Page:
Kant's Rational Freedom: Positive and Negative Peace

In Sanjay Lal (ed.), Peaceful Approaches for a More Peaceful World. Leiden: BRILL. pp. 230-238 (2022)
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World peace was a common theoretical consideration among philosophers during Europe’s Enlightenment period. The first robust essay on peace was written by Charles Irénée Castel de Saint- Pierre, which sparked an intellectual debate among prominent philosophers like Jean- Jacques Rousseau and Jeremy Bentham, who offered their own treatises on the concept of peace. Perhaps the most influential of all such writings comes from Immanuel Kant, who argues that world peace is no “high- flown or exaggerated notion” but rather a natural result of the rational progression of the human species. U.S. President Woodrow Wilson, the mastermind behind the formation of the League of Nations in 1920 that provided the scaffolding to today’s United Nations, read Kant’s philosophy while he was a student at the College of New Jersey (now Princeton University). Some have argued that it is no coincidence that the per-son responsible for embarking upon the first serious political pursuit of world peace on a global scale was familiar with Kant. Indeed, William Galston claims that “Woodrow Wilson’s Fourteen Points [for world peace] were a faithful transcription of both the letter and spirit of Kant’s Perpetual Peace.”3 Historical connections aside, the question remains as to whether Kant’s philosophy is a viable conception of peace in a contemporary context. Using the conceptual distinction of positive and negative peace provided by Johan Galtung, I argue that Kant’s philosophy does provide the scaffolding for a viable conception of peace. In particular, I provide particular examples as to what social rights must be included in a Kantian model of peace.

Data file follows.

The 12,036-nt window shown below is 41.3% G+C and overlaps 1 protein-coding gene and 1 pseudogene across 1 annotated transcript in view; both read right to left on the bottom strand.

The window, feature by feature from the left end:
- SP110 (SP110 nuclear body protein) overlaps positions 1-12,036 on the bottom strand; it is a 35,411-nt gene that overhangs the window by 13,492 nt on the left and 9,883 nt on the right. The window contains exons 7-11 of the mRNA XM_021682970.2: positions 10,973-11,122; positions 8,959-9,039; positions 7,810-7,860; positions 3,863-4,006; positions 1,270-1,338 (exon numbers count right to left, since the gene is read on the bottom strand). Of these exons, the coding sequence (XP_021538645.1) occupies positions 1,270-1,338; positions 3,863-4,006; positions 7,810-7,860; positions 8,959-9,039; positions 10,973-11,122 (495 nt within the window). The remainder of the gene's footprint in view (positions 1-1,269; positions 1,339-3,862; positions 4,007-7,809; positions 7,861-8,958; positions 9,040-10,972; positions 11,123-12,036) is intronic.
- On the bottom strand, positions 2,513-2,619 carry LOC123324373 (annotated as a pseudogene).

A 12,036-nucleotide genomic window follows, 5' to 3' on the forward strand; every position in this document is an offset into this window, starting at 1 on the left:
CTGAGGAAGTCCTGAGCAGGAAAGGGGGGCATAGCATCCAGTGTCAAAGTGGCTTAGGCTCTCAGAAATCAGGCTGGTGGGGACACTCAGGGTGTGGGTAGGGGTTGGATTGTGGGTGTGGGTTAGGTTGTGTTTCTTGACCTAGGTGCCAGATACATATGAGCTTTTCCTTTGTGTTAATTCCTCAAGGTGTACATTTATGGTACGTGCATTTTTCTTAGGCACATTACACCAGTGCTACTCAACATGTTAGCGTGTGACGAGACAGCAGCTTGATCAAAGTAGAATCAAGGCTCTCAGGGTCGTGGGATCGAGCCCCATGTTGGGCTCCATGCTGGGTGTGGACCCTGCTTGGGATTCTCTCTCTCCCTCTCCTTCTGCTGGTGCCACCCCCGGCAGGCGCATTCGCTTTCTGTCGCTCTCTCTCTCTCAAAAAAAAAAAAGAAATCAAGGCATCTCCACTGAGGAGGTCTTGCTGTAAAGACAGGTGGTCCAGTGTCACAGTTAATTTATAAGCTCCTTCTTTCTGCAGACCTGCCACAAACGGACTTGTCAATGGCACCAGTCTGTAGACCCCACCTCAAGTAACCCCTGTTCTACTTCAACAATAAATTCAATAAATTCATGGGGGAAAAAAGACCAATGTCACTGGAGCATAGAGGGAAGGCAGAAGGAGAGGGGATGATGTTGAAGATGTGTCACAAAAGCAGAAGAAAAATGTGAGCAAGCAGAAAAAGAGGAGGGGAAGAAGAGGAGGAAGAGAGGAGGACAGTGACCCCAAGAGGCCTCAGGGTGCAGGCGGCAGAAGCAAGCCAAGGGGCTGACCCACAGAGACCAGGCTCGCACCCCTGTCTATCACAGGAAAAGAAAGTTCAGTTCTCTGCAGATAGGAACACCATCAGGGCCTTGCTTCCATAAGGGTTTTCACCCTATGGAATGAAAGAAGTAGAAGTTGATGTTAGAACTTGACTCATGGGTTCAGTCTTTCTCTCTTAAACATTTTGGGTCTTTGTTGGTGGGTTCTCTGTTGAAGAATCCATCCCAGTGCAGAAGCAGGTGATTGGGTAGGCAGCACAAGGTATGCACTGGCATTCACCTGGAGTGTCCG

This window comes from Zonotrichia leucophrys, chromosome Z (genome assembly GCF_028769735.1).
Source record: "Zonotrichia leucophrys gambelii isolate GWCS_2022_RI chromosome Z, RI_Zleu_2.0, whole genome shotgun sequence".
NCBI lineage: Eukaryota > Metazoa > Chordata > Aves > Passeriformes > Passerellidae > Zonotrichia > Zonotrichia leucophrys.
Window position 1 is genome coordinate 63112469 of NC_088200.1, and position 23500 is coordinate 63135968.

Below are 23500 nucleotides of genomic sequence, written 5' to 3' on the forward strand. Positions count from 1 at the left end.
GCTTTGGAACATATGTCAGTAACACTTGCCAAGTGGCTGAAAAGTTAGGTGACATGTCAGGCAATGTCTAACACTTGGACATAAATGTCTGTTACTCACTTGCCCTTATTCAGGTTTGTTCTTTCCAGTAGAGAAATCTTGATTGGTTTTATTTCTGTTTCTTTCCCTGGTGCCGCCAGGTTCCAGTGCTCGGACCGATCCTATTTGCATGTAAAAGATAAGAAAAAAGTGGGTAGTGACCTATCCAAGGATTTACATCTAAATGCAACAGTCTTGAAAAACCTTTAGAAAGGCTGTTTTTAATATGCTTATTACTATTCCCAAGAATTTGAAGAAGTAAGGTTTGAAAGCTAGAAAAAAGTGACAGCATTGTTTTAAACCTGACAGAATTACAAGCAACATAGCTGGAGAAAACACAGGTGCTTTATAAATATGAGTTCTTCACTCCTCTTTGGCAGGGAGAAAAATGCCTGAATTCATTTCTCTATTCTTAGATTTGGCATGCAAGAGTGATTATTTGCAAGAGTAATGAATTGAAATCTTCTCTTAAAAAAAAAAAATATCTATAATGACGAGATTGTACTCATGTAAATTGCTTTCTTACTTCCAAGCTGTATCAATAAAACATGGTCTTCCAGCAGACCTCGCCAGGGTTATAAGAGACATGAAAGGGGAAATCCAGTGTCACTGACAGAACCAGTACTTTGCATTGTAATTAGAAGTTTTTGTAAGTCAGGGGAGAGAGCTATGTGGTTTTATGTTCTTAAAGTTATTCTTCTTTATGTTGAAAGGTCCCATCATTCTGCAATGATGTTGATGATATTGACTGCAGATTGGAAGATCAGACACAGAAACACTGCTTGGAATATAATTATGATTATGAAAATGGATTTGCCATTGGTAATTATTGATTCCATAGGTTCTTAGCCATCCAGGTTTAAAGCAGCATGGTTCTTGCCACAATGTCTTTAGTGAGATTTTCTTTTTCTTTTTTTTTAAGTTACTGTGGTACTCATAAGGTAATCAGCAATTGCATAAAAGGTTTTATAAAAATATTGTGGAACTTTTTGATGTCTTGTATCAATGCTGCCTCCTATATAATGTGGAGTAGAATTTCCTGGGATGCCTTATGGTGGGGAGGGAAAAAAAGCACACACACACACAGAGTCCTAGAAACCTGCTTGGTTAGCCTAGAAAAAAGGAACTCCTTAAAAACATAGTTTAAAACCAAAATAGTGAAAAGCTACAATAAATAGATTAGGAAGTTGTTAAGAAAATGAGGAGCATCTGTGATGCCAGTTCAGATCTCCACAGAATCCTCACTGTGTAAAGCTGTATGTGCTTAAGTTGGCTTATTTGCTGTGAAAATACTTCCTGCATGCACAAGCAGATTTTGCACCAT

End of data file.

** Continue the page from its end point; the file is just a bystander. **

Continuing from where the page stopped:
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Casey Rentmeester
University of South Florida (PhD)


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